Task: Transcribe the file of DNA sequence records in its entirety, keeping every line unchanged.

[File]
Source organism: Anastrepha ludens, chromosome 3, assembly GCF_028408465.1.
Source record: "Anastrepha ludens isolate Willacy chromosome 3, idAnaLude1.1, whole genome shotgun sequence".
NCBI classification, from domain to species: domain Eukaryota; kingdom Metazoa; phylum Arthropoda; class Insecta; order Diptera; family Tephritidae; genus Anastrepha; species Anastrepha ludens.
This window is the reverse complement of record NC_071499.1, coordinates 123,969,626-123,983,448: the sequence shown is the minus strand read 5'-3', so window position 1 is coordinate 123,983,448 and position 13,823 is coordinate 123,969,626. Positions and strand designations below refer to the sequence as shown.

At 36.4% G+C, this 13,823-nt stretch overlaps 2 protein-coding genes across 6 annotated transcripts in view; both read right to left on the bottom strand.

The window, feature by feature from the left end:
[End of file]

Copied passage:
Source organism: Anastrepha ludens, chromosome 3, assembly GCF_028408465.1.
Source record: "Anastrepha ludens isolate Willacy chromosome 3, idAnaLude1.1, whole genome shotgun sequence".
NCBI classification, from domain to species: domain Eukaryota; kingdom Metazoa; phylum Arthropoda; class Insecta; order Diptera; family Tephritidae; genus Anastrepha; species Anastrepha ludens.
This window is the reverse complement of record NC_071499.1, coordinates 123,969,626-123,983,448: the sequence shown is the minus strand read 5'-3', so window position 1 is coordinate 123,983,448 and position 13,823 is coordinate 123,969,626. Positions and strand designations below refer to the sequence as shown.

At 36.4% G+C, this 13,823-nt stretch overlaps 2 protein-coding genes across 6 annotated transcripts in view; both read right to left on the bottom strand.

The window, feature by feature from the left end: